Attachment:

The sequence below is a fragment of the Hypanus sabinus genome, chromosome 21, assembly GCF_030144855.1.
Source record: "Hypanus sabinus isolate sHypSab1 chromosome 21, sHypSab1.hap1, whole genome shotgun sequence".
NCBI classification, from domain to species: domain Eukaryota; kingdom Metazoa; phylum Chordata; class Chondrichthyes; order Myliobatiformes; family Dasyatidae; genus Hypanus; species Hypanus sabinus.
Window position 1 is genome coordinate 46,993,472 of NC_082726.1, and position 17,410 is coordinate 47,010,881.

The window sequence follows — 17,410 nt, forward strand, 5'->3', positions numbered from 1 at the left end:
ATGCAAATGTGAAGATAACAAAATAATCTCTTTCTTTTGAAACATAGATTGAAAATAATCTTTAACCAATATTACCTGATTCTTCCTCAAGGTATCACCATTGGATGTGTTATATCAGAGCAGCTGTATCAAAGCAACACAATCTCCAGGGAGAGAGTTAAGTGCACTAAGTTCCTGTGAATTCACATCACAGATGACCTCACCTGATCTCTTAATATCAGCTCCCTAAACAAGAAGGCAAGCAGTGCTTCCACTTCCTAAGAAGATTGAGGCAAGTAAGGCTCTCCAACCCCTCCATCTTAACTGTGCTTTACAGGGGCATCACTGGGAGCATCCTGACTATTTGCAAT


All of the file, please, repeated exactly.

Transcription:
The sequence below is a fragment of the Hypanus sabinus genome, chromosome 21, assembly GCF_030144855.1.
Source record: "Hypanus sabinus isolate sHypSab1 chromosome 21, sHypSab1.hap1, whole genome shotgun sequence".
NCBI classification, from domain to species: domain Eukaryota; kingdom Metazoa; phylum Chordata; class Chondrichthyes; order Myliobatiformes; family Dasyatidae; genus Hypanus; species Hypanus sabinus.
Window position 1 is genome coordinate 46,993,472 of NC_082726.1, and position 17,410 is coordinate 47,010,881.

The window sequence follows — 17,410 nt, forward strand, 5'->3', positions numbered from 1 at the left end:
ATGCAAATGTGAAGATAACAAAATAATCTCTTTCTTTTGAAACATAGATTGAAAATAATCTTTAACCAATATTACCTGATTCTTCCTCAAGGTATCACCATTGGATGTGTTATATCAGAGCAGCTGTATCAAAGCAACACAATCTCCAGGGAGAGAGTTAAGTGCACTAAGTTCCTGTGAATTCACATCACAGATGACCTCACCTGATCTCTTAATATCAGCTCCCTAAACAAGAAGGCAAGCAGTGCTTCCACTTCCTAAGAAGATTGAGGCAAGTAAGGCTCTCCAACCCCTCCATCTTAACTGTGCTTTACAGGGGCATCACTGGGAGCATCCTGACTATTTGCAAT